The hallmark of infections in HIV is that patients usually experience infections by "opportunistic" organisms. These are bacteria, fungi or parasites that under normal circumstances in a healthy immune system would not cause disease.

These include tuberculosis, fungal infections of the lungs and meninges in the brain (pneumocystis pneumonia and cryptococcal meningitis). Often the patient may also present with recurrent yeast infections in the mouth- oral Candida or vaginal thrush.

AIDS is defined as stage 4 HIV, or when certain opportunistic infections are present. These include HIV wasting syndrome (wasting and loss of weight), HIV encephalopathy (degeneration of brain function due to HIV) and oesophageal candida (yeast infection in the esophagus).

What Are The Causes Of AIDS?

AIDS is caused by HIV.

HIV is spread by contact with infected body fluids. This includes blood and semen. Tears and saliva cannot carry HIV.

HIV cannot survive outside the body and cannot be spread via droplets or air routes. When blood containing HIV is exposed to air, the virus dies. You cannot get HIV from contact with dried blood.

For HIV transmission to occur, there has to contact with mucous membranes or open wounds on the skin. HIV cannot be spread through intact skin.

The most common ways of transmission are sharing of contaminated or contact with hypodermic needles (health care professionals), unprotected sexual activity, mother to child transmission (during delivery and breastfeeding) and contact with blood products.

What Are The Things One Should Do To Manage AIDS?

  • If you are sexually active, make sure that you and your partner get HIV tests done at least six months.
  • Use barrier methods when engaging in sexual activities. This is the only means of preventing the spread of the virus during intercourse.
  • Practice safe sex.

What Are The Things One Should Avoid To Manage AIDS?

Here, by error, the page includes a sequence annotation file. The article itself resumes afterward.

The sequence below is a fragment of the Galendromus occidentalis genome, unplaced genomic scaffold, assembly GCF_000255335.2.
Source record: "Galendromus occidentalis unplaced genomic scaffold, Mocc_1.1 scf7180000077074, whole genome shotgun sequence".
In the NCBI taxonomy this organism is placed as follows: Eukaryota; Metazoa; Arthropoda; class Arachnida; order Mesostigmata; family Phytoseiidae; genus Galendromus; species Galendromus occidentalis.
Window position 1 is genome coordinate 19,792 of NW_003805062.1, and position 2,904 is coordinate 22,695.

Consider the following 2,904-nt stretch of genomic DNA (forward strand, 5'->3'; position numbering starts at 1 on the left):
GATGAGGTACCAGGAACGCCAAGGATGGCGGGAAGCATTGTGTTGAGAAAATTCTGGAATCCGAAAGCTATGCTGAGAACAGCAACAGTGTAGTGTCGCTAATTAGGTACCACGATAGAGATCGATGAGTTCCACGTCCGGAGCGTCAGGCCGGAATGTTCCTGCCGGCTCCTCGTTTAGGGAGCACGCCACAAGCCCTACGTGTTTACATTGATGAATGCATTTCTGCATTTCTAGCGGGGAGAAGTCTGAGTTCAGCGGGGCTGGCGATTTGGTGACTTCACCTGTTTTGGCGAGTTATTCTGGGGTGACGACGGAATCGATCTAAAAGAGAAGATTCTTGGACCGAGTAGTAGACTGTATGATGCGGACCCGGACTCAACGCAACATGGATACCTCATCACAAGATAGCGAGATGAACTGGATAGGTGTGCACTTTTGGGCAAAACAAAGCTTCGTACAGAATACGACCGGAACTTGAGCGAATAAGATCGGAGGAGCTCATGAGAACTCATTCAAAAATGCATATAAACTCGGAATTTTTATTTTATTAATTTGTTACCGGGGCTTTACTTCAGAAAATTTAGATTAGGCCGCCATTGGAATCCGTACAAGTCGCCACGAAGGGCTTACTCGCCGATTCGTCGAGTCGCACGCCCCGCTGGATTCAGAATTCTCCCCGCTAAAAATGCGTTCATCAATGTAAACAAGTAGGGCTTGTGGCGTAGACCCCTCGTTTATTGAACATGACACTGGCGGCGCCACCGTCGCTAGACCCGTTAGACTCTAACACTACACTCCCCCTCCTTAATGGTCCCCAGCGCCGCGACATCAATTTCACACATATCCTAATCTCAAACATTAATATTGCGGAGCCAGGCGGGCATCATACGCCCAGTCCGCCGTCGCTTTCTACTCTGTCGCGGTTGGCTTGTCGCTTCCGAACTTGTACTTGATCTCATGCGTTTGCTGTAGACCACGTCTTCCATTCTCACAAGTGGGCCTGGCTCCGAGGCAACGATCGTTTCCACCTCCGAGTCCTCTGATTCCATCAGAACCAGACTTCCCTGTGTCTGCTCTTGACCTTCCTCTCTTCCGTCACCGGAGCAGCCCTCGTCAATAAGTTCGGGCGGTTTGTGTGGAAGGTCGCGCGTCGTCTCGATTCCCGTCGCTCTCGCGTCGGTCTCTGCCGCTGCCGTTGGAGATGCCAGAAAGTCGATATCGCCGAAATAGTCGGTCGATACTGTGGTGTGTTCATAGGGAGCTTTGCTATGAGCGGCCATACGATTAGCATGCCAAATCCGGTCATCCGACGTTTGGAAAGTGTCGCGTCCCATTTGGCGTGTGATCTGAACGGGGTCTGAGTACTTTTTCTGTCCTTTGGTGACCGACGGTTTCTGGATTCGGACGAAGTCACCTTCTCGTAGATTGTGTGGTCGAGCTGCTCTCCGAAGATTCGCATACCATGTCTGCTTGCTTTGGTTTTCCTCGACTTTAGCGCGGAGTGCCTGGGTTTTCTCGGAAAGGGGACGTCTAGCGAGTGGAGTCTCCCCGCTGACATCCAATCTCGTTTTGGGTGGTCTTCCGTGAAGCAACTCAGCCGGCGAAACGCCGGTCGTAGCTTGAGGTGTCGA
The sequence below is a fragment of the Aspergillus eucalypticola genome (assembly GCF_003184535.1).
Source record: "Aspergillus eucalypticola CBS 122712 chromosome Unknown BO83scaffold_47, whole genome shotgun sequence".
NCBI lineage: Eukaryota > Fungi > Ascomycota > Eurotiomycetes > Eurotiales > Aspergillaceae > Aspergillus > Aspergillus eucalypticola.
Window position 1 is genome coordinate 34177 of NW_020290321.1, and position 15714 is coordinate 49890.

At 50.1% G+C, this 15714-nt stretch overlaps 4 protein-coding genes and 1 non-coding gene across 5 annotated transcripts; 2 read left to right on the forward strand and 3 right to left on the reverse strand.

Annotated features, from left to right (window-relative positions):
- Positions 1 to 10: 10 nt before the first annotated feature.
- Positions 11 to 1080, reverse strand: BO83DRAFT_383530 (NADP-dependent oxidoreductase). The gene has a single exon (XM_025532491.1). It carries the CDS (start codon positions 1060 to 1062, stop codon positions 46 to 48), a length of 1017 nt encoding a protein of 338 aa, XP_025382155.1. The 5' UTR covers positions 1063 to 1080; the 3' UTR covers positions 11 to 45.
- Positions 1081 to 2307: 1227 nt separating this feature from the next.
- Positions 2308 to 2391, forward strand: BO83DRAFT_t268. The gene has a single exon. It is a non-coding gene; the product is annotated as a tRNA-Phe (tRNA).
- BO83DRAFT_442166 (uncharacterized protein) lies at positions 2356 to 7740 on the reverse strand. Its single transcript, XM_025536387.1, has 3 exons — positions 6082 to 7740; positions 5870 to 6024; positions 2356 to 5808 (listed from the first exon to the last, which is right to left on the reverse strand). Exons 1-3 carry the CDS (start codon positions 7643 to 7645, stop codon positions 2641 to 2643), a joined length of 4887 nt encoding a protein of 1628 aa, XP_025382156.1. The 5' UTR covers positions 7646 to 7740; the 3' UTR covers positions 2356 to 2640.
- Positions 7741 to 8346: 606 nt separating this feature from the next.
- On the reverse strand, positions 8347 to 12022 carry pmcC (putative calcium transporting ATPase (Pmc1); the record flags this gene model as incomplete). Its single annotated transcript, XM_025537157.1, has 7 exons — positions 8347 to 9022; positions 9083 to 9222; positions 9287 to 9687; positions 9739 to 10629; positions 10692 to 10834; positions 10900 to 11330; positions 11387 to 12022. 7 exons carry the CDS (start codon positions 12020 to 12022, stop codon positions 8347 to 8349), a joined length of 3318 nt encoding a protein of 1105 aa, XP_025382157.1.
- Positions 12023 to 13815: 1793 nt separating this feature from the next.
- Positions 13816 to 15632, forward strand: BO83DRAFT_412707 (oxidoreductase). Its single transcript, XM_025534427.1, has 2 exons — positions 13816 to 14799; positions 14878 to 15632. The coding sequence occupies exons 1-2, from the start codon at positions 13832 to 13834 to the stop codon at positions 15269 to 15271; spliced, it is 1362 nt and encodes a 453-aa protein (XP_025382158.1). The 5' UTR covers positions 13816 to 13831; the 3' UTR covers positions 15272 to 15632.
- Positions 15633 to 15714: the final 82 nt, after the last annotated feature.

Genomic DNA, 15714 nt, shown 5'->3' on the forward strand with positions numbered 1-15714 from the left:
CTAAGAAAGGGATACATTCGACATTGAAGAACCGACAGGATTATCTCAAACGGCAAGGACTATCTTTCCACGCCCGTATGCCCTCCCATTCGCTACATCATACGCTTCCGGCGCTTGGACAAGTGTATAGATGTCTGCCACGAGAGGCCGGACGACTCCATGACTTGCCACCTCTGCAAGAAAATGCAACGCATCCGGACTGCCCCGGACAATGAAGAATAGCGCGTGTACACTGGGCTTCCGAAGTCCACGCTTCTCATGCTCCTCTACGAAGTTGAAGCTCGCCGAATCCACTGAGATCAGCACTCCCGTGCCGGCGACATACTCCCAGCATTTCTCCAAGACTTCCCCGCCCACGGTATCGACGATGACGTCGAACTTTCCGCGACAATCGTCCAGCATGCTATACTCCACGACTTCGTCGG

• Do not smoke, as this weakens your immune system.
  • Avoid alcohol or use with moderation.
  • Don't engage in unsafe sexual practices.
  • Don't engage illicit drug use, particularly in the sharing of needles.

What Are The Best Foods For AIDS?

  • A healthy balanced diet, high in fresh fruits and vegetables
  • Vitamin C to boost your immune system as well as vitamin B for energy and metabolism.

What Are The Worst Foods For AIDS?

  • No specific foods have been shown to worsen HIV.
  • In general, any food that puts increased strain on the body will exacerbate the effect that HIV already has on the immune system.
  • Processed food and refined carbohydrates, as well as sugars, increase inflammation in the body.
  • Alcohol also increases inflammation and overburden the body's detoxification system.

What Are The Medicines For AIDS?

There have been rapid changes in the treatment of HIV and AIDS over the past decade, especially in Sub-Saharan African which has the highest rate of HIV in the world.

The WHO advocates that all patients who are diagnosed with HIV should be started on treatment, regardless of their CD4 count or HIV staging.

Anti-retrovirals (ARVs) are the drugs used to treat HIV and AIDS. These drugs work on different mechanisms of the HIV virus’ implantation and reproduction in the body. HAART- Highly Active Retroviral Therapy is now the mainstay of treatment. This means a minimum of three different drugs, that all work on different pathways to fight HIV.

NNRTIs (No- Nuclease Reverse Transcriptase Inhibitor) and NRTIs (Nucleoside Reverse Transcriptase Inhibitors) are the backbones of HAART. NRTIs include Lamivudine, Emtricitabine, Stavudine, Tenofovir. NNRTIs include Efavirenz and Nevirapine.

PIs (Protease Inhibitors) are added on if there is a problem or resistance to above-mentioned drugs. Lopinavir, Ritonavir, and Atazanavir are commonly used.

There is currently no vaccine available for HIV, although many trials are in progress.

What Are The Tips To Manage AIDS?

Although HIV is no longer a death sentence, prevention is always better than cure. HIV has a high mortality rate. Use caution and safe practices to avoid exposure to possible HIV.